A ‘war in the gutter’: South Korea’s election falls to a new depth

South Korea’s presidential election is viewed by many on social media as “a battle between ‘a thug’ and ‘a fool’,” Andrew Salmon said in Asia Times (Hong Kong). That’s not an unfair description. South Korea faces many fundamental challenges: a cost-of-living crisis, a “silver-fast” population, an unremarkable neighbor to the north. But it does not have to be a sober discussion of the problems. Instead, it features a campaign dominated by personalities and by mud sliding. In one corner is Lee Jae-myung of Korea’s ruling center-left Democratic Party – a “thug”. His campaign began with an apology for a leaked phone recording of a family row filled with profanity; He faces questions about a suspected land development deal and alleged mafia ties. In the other corner is the “idiot”, Yoon Suk-yeol of the conservative People’s Power Party. As a former prosecutor new to politics, Yoon often appears unconcerned. His apparent belief in “odd practices like anal acupuncture and shamanism” drew much derision. But when voters went to the polls last week, it was Yoon who won, beating Lee by 0.73% – the lowest ever in an election in South Korea.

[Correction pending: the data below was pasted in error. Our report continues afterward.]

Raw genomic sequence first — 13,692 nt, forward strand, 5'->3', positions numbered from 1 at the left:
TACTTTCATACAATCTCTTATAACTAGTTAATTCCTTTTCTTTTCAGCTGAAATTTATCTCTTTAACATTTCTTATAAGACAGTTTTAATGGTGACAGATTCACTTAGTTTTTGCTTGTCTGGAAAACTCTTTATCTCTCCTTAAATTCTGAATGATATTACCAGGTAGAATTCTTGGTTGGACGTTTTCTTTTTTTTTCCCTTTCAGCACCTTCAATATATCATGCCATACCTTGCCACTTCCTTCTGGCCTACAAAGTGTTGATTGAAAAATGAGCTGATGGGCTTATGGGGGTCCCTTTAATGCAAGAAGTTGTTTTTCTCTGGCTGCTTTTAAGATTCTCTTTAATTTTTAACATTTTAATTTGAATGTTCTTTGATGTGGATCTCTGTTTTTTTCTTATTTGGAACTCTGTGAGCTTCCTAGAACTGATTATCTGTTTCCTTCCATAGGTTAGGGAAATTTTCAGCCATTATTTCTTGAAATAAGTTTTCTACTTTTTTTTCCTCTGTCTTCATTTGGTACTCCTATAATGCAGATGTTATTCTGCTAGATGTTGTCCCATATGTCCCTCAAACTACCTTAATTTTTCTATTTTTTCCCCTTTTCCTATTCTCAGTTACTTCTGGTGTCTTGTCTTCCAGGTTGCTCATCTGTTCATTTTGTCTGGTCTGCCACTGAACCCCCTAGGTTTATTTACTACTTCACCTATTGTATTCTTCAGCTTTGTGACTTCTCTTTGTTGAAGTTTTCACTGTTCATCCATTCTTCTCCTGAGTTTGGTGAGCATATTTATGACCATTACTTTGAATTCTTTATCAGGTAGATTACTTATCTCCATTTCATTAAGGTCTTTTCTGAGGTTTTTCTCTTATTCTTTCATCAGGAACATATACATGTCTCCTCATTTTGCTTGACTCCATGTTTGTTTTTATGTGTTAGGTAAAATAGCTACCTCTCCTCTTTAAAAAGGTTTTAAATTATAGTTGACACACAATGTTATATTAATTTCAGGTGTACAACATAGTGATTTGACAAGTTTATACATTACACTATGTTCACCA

Yoon, 61, who has made a name for herself as a prosecutor, said The Korea Herald (Seoul). He oversaw active investigations into power players from both main parties: he got former conservative president Park Geun-hye impeached and jailed. As a candidate for the People’s Power Party, he captivated voters with the promise of a presidency defined by anti-corruption, meritocracy and the rule of law. Yoon also doesn’t stop flirting with Korea’s “Idaenam”: conservative young men with negative views on feminism, Ahn Young-chun said in Hankyoreh (Seoul). He pledged to close the ministry for gender equality, denied the existence of structural inequality in the face of overwhelming evidence, and blamed feminism for the low birth rate.

Yoon’s narrow win shows how angry and polarized south Korea Steven Borowiec says in Nikkei Asia (Tokyo) – on issues of culture war, but also on economics. House prices and the cost of living are rising. Even the country’s effective management of Covid is questioned by the increase in cases. Yoon will not find management easy: his opponents have a parliamentary majority after winning the 2020 parliamentary elections. That’s why he should take a more conciliatory tone. award, Kim Sang-woo said in Korea Times (Seoul). This election is considered by many to be South Korea’s “most uncomfortable” ever. Now, the wound healing is up to Yoon.

https://www.theweek.co.uk/news/world-news/asia-pacific/956131/a-gutter-fight-south-koreas-election-plumbs-new-depths A ‘war in the gutter’: South Korea’s election falls to a new depth

Fry Electronics Team

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